(Anderson 2005) How not to complain about taxes (1)

Anderson, Elizabeth. How not to complain about taxes (1). Left2Right. 2005 Jan 6. Available from: http://left2right.typepad.com/main/2005/01/how_not_to_comp.html. Accessed 2012 Dec 5. Archived by WebCite at http://www.webcitation.org/6ChQq6a1f.

Anderson expounds John Locke’s classic theory of a natural right of private property, set forth in his Treatises of Government, to refute libertarian claims that taxation is theft, or that taxation can only be justified by assuming that the government owns all property to begin with. She notes first that property ownership does not exclude legitimate obligations to others, which can require the owner to part with private property in order to satisfy such claims. The rest of Anderson’s argument is addressed to minarchist libertarians (those who believe that a minimal state is needed), excluding “bomb-throwing anarchist[s]”. She points out that Locke’s theory of natural property rights was embedded within, and subordinate to, his liberal theory of the public good and of human welfare. Locke was no minarchist; his state’s charter provided for the protection not only of private property, but principally of the lives and welfare of individuals, and recognized that such preeminent goals would require restrictions on property ownership and the making of contracts:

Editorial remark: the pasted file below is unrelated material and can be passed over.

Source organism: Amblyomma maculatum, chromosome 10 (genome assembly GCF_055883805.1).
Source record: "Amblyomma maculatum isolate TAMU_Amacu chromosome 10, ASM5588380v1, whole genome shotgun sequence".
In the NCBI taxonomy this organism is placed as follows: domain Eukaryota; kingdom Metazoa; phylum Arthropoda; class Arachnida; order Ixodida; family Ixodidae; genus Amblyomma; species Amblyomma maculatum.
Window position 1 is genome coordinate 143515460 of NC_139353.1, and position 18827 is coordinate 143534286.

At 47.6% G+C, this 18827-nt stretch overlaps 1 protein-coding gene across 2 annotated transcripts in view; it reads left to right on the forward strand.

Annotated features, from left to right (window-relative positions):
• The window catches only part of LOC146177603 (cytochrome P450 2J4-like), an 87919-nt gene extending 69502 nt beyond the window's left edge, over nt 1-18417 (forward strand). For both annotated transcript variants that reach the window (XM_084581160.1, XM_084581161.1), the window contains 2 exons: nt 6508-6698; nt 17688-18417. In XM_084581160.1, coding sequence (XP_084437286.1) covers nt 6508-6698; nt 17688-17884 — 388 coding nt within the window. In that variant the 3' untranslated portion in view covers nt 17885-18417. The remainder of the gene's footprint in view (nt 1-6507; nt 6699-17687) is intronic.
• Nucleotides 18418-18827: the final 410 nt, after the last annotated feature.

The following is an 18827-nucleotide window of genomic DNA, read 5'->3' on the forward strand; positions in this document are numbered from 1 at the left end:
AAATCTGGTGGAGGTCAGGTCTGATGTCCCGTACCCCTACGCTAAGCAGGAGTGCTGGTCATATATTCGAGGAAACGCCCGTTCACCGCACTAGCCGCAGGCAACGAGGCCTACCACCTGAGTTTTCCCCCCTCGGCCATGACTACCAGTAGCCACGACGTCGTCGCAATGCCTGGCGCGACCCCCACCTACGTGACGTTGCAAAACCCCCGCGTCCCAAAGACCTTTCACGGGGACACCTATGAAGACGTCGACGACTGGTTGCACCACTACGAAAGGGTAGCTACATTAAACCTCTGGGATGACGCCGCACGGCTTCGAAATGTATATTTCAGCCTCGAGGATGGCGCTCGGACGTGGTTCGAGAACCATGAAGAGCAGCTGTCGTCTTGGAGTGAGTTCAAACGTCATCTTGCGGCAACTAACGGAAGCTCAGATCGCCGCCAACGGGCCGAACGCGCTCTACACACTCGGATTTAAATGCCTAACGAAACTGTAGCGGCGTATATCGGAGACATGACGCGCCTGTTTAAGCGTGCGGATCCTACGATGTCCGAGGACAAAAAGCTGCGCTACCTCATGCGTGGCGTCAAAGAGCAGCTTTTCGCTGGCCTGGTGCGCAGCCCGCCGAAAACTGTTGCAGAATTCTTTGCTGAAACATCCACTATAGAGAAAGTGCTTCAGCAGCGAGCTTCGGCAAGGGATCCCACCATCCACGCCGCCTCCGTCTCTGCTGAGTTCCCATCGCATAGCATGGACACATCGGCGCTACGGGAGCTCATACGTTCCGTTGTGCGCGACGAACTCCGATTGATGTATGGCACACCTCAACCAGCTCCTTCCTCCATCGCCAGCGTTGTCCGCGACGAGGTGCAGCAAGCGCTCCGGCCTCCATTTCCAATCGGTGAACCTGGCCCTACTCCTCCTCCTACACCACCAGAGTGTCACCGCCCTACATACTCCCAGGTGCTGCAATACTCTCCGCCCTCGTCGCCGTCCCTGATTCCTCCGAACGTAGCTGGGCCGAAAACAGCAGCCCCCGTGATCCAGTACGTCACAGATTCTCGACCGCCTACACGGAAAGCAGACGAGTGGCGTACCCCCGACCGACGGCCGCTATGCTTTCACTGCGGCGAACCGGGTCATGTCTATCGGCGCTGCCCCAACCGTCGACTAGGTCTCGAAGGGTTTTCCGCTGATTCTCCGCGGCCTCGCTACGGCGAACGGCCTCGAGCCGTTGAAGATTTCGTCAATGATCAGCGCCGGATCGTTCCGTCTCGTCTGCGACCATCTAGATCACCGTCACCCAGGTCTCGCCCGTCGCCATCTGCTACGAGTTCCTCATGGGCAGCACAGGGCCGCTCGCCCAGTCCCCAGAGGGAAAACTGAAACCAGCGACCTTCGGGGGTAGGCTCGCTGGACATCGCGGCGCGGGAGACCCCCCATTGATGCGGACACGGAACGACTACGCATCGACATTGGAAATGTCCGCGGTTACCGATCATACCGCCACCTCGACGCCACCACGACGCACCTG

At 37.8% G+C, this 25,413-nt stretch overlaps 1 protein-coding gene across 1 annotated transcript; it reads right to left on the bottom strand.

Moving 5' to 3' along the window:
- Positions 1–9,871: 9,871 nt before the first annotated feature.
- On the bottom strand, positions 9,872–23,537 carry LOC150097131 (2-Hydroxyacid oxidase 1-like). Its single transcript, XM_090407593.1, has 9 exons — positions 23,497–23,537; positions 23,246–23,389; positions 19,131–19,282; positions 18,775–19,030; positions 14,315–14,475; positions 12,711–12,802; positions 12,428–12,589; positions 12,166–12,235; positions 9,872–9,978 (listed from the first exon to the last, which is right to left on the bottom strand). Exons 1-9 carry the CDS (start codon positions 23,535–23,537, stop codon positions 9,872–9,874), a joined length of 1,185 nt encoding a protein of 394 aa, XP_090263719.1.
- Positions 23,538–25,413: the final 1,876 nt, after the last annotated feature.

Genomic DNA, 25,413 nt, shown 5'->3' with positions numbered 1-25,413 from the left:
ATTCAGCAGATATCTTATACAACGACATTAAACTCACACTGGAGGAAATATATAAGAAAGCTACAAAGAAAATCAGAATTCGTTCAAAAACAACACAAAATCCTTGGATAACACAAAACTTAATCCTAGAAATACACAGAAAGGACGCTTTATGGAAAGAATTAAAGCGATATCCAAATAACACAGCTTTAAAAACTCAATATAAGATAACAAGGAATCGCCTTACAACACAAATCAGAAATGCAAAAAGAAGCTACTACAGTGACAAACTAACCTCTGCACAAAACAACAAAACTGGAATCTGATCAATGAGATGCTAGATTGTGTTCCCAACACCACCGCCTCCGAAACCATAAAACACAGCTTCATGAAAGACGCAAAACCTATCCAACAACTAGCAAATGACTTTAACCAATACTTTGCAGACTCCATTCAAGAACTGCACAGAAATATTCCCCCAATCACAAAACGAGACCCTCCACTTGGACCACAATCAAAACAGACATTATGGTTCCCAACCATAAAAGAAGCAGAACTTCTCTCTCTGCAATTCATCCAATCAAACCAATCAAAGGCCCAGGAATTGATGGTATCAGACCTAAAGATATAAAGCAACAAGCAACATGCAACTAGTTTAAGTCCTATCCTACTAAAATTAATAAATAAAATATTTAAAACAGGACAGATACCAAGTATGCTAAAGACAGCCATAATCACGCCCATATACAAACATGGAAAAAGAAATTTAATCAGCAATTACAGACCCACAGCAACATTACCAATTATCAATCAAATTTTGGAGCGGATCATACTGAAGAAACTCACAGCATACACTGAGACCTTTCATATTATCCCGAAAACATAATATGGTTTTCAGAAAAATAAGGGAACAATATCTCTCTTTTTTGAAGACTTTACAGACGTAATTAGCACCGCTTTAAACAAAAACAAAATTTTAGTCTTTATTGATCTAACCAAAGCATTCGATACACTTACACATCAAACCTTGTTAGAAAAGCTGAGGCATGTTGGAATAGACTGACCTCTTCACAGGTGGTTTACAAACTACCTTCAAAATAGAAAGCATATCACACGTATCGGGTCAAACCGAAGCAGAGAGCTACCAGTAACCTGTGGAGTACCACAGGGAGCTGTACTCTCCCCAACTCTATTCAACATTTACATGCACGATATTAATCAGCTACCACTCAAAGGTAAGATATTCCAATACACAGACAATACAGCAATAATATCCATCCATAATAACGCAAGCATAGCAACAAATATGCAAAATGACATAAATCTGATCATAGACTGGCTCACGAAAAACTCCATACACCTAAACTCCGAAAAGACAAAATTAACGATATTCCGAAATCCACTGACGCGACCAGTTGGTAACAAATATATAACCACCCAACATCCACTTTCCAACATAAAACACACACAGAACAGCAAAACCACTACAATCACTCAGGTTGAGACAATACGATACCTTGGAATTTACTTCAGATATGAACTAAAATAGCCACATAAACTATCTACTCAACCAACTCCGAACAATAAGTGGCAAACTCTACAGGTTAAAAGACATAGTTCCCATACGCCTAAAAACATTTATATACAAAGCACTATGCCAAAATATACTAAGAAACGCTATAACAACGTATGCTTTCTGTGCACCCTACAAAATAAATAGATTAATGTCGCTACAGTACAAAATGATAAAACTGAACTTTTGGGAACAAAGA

Locke’s point is not just that some kind of entitlement-based welfare system is required by morality and built into the structure of natural property rights (the poor have a title to what they need).  It’s also that, to prevent a free property system from degenerating into feudalism, constraints on freedom of contract are required.  Just as contracts into slavery are invalid, contracts into vassalage are.  People are not entitled to use their superior bargaining power to drive others to the wall, or into subjection.

Anderson notes that she herself rejects Locke’s theory, and all theories of natural property rights, but insists that even those who accept such theories are not justified in rejecting taxation as immoral.



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